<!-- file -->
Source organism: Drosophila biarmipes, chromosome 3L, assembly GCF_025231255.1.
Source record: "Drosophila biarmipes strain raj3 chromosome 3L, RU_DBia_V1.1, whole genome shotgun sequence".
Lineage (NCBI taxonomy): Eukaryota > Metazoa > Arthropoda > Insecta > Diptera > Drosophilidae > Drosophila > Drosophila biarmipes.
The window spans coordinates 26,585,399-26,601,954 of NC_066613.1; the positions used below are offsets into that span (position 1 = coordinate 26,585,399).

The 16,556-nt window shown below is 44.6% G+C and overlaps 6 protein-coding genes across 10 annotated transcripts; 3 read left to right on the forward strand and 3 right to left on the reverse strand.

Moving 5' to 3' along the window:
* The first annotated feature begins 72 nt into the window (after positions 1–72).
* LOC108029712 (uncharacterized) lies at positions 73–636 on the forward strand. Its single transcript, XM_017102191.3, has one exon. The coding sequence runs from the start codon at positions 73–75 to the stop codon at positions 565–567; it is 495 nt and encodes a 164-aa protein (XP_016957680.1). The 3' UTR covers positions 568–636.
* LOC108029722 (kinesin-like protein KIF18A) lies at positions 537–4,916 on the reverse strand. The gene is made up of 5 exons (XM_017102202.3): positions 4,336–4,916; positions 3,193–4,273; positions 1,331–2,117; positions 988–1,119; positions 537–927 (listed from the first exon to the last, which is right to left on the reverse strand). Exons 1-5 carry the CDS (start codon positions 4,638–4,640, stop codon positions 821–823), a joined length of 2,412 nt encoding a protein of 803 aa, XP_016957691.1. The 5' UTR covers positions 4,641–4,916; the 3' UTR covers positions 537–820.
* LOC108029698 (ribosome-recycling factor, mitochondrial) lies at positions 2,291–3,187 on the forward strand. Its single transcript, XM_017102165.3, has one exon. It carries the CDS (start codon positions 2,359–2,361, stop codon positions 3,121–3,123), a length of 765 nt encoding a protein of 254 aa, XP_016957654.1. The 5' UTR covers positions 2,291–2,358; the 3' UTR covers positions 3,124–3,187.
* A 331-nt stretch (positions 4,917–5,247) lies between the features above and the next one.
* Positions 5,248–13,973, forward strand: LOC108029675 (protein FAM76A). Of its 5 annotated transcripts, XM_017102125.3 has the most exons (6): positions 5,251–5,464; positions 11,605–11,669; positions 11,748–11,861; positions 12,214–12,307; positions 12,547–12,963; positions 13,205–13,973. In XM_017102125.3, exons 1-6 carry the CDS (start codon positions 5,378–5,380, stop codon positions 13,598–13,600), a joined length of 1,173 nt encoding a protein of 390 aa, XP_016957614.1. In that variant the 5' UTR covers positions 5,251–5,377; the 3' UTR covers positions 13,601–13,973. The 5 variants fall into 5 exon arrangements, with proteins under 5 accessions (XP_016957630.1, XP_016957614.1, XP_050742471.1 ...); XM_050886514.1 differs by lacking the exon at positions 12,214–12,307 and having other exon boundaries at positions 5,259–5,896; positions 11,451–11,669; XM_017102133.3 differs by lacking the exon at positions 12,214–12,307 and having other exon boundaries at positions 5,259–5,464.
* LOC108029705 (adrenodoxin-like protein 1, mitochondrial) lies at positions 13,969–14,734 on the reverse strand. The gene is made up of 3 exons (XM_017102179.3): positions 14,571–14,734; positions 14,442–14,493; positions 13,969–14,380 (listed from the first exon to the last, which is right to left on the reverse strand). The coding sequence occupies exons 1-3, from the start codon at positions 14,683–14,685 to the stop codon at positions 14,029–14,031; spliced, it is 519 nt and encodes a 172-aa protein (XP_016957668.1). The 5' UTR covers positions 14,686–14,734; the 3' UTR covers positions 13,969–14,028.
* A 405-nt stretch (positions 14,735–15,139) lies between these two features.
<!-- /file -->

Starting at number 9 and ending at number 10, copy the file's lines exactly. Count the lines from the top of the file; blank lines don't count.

* LOC108029722 (kinesin-like protein KIF18A) lies at positions 537–4,916 on the reverse strand. The gene is made up of 5 exons (XM_017102202.3): positions 4,336–4,916; positions 3,193–4,273; positions 1,331–2,117; positions 988–1,119; positions 537–927 (listed from the first exon to the last, which is right to left on the reverse strand). Exons 1-5 carry the CDS (start codon positions 4,638–4,640, stop codon positions 821–823), a joined length of 2,412 nt encoding a protein of 803 aa, XP_016957691.1. The 5' UTR covers positions 4,641–4,916; the 3' UTR covers positions 537–820.
* LOC108029698 (ribosome-recycling factor, mitochondrial) lies at positions 2,291–3,187 on the forward strand. Its single transcript, XM_017102165.3, has one exon. It carries the CDS (start codon positions 2,359–2,361, stop codon positions 3,121–3,123), a length of 765 nt encoding a protein of 254 aa, XP_016957654.1. The 5' UTR covers positions 2,291–2,358; the 3' UTR covers positions 3,124–3,187.